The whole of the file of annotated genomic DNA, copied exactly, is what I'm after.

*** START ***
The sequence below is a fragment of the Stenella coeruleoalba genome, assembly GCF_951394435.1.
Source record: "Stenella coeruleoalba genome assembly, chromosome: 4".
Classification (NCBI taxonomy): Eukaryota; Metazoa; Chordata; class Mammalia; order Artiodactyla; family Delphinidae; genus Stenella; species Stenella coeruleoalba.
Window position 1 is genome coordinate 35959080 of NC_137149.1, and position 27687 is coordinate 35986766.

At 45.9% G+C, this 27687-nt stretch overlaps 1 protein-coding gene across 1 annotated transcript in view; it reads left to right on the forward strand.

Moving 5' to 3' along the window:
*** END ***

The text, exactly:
The sequence below is a fragment of the Stenella coeruleoalba genome, assembly GCF_951394435.1.
Source record: "Stenella coeruleoalba genome assembly, chromosome: 4".
Classification (NCBI taxonomy): Eukaryota; Metazoa; Chordata; class Mammalia; order Artiodactyla; family Delphinidae; genus Stenella; species Stenella coeruleoalba.
Window position 1 is genome coordinate 35959080 of NC_137149.1, and position 27687 is coordinate 35986766.

At 45.9% G+C, this 27687-nt stretch overlaps 1 protein-coding gene across 1 annotated transcript in view; it reads left to right on the forward strand.

Moving 5' to 3' along the window: